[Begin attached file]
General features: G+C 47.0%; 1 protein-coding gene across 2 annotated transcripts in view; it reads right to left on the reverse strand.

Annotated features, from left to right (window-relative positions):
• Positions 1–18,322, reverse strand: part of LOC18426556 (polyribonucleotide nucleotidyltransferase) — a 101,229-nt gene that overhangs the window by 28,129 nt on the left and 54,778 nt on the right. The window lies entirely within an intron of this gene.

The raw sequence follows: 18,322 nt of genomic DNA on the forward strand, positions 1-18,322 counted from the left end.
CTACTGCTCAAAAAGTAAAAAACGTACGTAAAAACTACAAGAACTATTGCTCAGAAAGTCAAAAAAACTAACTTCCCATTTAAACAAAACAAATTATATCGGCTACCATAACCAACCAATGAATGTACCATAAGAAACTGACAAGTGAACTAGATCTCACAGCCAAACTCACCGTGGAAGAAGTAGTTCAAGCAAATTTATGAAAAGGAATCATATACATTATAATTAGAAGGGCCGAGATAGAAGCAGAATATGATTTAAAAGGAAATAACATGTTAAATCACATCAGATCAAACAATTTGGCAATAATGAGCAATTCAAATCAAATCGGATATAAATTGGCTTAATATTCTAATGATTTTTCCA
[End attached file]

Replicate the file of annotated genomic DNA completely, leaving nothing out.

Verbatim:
General features: G+C 47.0%; 1 protein-coding gene across 2 annotated transcripts in view; it reads right to left on the reverse strand.

Annotated features, from left to right (window-relative positions):
• Positions 1–18,322, reverse strand: part of LOC18426556 (polyribonucleotide nucleotidyltransferase) — a 101,229-nt gene that overhangs the window by 28,129 nt on the left and 54,778 nt on the right. The window lies entirely within an intron of this gene.

The raw sequence follows: 18,322 nt of genomic DNA on the forward strand, positions 1-18,322 counted from the left end.
CTACTGCTCAAAAAGTAAAAAACGTACGTAAAAACTACAAGAACTATTGCTCAGAAAGTCAAAAAAACTAACTTCCCATTTAAACAAAACAAATTATATCGGCTACCATAACCAACCAATGAATGTACCATAAGAAACTGACAAGTGAACTAGATCTCACAGCCAAACTCACCGTGGAAGAAGTAGTTCAAGCAAATTTATGAAAAGGAATCATATACATTATAATTAGAAGGGCCGAGATAGAAGCAGAATATGATTTAAAAGGAAATAACATGTTAAATCACATCAGATCAAACAATTTGGCAATAATGAGCAATTCAAATCAAATCGGATATAAATTGGCTTAATATTCTAATGATTTTTCCA